Friday, December 9, 2011

Encaustic Printmaking


My interest  in encaustic printmaking was prompted by several presentations I attended at the 2010 International Encaustic Conference in Provincetown, NJ.  These sessions gave me a sense of what's possible, but you really get a handle on it  when you start to create yourself.  It  is one fantastic freeing activity.  The range  of effects you can create is quite broad.  I am interested in the process not to create finished prints but to create "papers" that I can later collage into my mixed media encaustic works.

 I use the aluminum palette available from R&F Paints. You set the temperature at roughly 165 degrees and clear everything off the palette.You are not limited by the size of the palette because you can use a spot printing technique.You also don't have to fuse with a heat gun because you are working with the paper directly onto the palette and the encaustic is heated/fused as you go.


Encaustic ( beeswax, damar resin, pigment) in a solid form is used to apply colour to the "plate"/palette causing it to  melt on contact.  You can lay down bold bands of colour, draw and use subtractive approaches e.g., wipeout, use stencils, masks or stamps and build images in multiple layers. Overprinting produces layered depth.and you can also draw on the print with a variety of mediums like oil pastel, graphite, charcoal etc.   Clear encaustic medium can be used to make thinner paper translucent which is a technique I am attracted to because it allows light to show through the paper. This is most effective when  you have lots of white spaces/paper showing through  This is highly desirable when you want to use the papers in mixed media work.

Once  created the prints are easy to handle and store because the wax is absorbed in the paper and  they can even be rolled. So here's a sampling of what I produced.  Unfortunately I did not take step by step photos of my day.  I will create a tutorial at a later date.

Wipe Out

 


I began by messing about with wiping out using different tools. You begin by laying down a bed of encaustic on the palette using any pattern you want.  I like to keep to 3 or less. Once that's done you can wipe out to create patterns in the colour. You can use all kinds of implements to wipe out - commercial wipe out tools, credit cards, foam core, slivers of erasers, wheels of  toy cars, rotary wheels, make up applicators, silicone brushes from the kitchen, bottle caps, cookie cutters,  etc.  Each makes its own distinctive mark.  I learned you have to constantly wipe your wipe out tool or you get a lot of colour transfer.  Of course, sometimes this is just what the doctor ordered.


 Wipe Out and Stamping


Layered print, purple is simple pick up ghost print (what was left on the palette after taking one print)with some wiping out with an eraser.  Second (yellow)  was created with a stamp made by gluing textured wallpaper onto an MDF block and pressing it into a yellow puddle of encaustic and stamping onto the first layer (paper is on the palette when you do this). It worked like a charm.

 Stamping Positive and Negative

Level 1: A ghost image (background colour) from a previous print picked up on sumi paper. Then the circles were applied by laying bubble wrap into a paint puddle and then over printing the ghost image
This is a print of what was left on the palette after the previous print was made.  The bottom is over printing done in the same way as the previous print. I'm not claiming this is great art... but I now know how to achieve certain effects and I'm very excited about tearing these into different pieces and using them in an encaustic painting.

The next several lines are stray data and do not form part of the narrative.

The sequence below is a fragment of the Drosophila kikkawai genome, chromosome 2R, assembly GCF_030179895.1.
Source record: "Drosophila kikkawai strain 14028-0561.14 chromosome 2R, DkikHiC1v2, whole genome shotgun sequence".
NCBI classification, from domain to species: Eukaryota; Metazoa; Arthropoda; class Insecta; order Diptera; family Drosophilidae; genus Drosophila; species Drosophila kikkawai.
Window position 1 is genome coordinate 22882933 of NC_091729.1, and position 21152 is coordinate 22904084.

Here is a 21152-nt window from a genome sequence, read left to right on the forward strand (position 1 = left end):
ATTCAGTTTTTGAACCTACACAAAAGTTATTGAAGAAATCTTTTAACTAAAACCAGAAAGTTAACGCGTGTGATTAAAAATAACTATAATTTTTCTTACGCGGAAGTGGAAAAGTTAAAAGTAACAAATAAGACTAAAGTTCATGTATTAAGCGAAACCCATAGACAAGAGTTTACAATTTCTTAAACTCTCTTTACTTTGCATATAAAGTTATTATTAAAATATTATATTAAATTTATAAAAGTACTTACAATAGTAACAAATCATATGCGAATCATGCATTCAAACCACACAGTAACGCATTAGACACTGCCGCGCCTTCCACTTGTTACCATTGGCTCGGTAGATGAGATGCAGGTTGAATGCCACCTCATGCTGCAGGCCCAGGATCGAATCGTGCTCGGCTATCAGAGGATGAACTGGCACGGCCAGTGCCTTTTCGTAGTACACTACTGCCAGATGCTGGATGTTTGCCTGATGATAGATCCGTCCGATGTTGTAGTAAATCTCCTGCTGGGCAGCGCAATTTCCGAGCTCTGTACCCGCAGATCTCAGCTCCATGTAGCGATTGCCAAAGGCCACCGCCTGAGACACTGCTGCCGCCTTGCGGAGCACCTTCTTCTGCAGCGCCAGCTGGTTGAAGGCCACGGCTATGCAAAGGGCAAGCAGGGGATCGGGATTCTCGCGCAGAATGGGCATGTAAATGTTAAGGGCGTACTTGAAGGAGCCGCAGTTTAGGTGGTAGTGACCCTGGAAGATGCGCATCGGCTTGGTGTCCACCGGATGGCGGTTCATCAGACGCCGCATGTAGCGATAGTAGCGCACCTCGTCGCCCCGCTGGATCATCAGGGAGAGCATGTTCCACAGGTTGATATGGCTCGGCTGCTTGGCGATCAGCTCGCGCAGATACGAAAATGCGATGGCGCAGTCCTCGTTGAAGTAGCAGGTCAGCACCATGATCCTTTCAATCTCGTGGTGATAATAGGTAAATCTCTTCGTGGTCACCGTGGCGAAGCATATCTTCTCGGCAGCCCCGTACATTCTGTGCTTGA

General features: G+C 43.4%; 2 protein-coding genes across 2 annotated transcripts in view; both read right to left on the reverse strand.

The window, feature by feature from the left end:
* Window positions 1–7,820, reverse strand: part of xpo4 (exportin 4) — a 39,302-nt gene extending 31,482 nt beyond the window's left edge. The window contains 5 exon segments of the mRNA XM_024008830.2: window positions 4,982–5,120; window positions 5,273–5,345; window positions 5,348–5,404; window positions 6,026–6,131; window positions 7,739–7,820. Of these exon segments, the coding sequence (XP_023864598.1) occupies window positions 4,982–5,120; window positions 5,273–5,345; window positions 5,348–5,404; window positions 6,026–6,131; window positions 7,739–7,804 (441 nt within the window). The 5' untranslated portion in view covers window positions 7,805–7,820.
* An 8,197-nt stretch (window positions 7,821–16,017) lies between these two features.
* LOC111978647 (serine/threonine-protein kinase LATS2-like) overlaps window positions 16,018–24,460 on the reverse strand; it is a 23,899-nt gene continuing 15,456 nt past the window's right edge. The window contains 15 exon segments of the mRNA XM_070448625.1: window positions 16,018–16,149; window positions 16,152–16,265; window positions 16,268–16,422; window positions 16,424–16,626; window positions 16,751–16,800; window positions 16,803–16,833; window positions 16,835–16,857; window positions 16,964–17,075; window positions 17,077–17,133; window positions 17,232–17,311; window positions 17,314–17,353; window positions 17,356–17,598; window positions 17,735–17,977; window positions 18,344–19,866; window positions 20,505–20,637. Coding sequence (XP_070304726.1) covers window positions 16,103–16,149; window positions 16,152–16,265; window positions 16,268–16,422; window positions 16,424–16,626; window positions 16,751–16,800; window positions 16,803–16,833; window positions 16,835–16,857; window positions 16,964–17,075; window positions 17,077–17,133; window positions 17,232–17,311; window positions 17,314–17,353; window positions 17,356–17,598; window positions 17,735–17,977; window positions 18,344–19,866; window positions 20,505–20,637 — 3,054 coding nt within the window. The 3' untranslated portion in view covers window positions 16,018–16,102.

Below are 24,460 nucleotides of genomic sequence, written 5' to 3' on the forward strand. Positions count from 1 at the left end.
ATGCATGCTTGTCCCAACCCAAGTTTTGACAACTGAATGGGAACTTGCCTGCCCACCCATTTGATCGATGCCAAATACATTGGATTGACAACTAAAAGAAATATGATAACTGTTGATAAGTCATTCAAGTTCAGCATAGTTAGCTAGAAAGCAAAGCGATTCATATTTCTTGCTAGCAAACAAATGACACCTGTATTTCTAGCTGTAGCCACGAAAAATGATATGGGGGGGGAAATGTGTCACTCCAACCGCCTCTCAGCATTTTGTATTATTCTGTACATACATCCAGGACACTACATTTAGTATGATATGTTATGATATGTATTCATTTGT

More complex prints still using bubble wrap to stamp the paper .  You can see over stamping with silver on the top one. 

The final one is showing a little more finess in the use of the bubble wrap. I guess you could call these layered monotypes because there will only be one created.

There's more to come from my initial session.  I'm feeling quite liberated by these processes and can't wait to create more work.

5 comments:

Carole said...

Very interesting process! I really enjoyed reading this and seeing the photos helps. Sadly the damar really bothers my lungs so no encaustics for me! I'll just admire your works. Thanks.

tess stieben said...

The process is that you design and melt the encaustic on a hot plate type of palette then transfer the image by pressing paper onto the heated wax? Also does this process give off toxic fumes requiring safety respirator to be worn?
Hugs, p.s. I like the colour and pattern in your first image.

SpinningDownUnder said...

I too am worried about the fumes, so many "safe" products are anything but that, so I would probably never do this in my kitchen, but if I could get to a class, just to try it for myself ............... This looks like it has lots of possibilities! Thank you for your clear explanation.

Margaret Ryall said...

In answer to the questions posed in comments...
Encaustic is safe to use if you keep everything at the correct temperature which I am obsessive about. You need an exhaust system (fan mounted in an open window and a source of fresh air) to be sure. I have very fussy lungs and could never use this medium if it was overly irritating. You do not need to use a respirator.
As an example, I cannot tolerate the solvents used in oil painting and get wheezy almost right away when exposed to them. Encaustic has not had this effect on me. There's lots of great safety information on R&F Homemade paints site. http://www.rfpaints.com/index.php?option=com_content&view=article&id=234&Itemid=330
You have to remember that encaustic also uses pigments so all the precautions you use with cobalts, cadmium etc. must be followed.Hope this helps.

Shahzad said...

Superb post! House painting Seattle